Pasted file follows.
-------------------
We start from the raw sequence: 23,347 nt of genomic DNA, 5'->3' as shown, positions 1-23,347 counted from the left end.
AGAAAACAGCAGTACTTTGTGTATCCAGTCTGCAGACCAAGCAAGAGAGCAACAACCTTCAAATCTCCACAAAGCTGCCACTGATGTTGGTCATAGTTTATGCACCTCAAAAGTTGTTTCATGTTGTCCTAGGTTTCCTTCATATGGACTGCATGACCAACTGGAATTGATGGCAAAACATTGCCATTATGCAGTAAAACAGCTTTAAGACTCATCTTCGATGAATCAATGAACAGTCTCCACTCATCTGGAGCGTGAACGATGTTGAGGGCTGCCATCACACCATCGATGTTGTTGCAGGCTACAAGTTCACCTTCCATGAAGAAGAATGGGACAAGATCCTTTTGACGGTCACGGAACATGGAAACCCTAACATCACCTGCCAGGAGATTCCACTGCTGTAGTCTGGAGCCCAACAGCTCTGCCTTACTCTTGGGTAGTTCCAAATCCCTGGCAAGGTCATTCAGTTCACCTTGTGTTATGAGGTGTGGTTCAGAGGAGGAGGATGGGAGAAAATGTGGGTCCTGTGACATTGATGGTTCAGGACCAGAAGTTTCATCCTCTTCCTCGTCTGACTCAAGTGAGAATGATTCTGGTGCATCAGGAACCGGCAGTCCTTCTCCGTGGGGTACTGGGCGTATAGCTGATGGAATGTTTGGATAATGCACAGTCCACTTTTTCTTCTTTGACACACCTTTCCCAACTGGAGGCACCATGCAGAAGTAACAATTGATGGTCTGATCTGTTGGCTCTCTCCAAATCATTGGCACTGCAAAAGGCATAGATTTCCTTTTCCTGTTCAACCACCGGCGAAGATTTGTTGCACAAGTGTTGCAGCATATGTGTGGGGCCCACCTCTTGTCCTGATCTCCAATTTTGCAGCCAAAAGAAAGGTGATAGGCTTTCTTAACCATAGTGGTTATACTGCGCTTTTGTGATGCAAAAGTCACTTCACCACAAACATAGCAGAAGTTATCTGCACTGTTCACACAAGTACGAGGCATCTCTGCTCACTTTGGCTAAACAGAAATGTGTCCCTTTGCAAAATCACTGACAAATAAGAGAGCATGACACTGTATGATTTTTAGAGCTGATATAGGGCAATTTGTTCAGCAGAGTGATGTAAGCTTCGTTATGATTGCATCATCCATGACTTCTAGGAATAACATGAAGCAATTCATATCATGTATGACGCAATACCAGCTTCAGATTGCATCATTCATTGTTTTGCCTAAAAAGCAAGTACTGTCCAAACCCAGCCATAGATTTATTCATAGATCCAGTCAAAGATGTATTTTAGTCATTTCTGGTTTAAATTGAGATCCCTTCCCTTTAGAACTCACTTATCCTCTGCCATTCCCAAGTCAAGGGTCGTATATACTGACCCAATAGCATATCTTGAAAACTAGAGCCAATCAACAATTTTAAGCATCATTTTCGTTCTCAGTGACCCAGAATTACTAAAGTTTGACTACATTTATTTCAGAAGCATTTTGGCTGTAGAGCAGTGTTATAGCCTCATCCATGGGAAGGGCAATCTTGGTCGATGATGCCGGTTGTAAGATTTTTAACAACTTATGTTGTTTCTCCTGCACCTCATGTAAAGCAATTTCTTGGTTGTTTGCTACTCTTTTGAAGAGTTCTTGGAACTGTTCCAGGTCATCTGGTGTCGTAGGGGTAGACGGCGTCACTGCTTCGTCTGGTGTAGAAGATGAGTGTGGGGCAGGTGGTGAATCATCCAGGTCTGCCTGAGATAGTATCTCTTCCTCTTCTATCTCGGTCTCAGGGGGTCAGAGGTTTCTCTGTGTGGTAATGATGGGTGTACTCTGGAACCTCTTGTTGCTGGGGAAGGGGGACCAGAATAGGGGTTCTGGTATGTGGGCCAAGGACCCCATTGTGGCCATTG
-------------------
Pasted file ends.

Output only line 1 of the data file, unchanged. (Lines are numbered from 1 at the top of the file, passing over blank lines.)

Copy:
We start from the raw sequence: 23,347 nt of genomic DNA, 5'->3' as shown, positions 1-23,347 counted from the left end.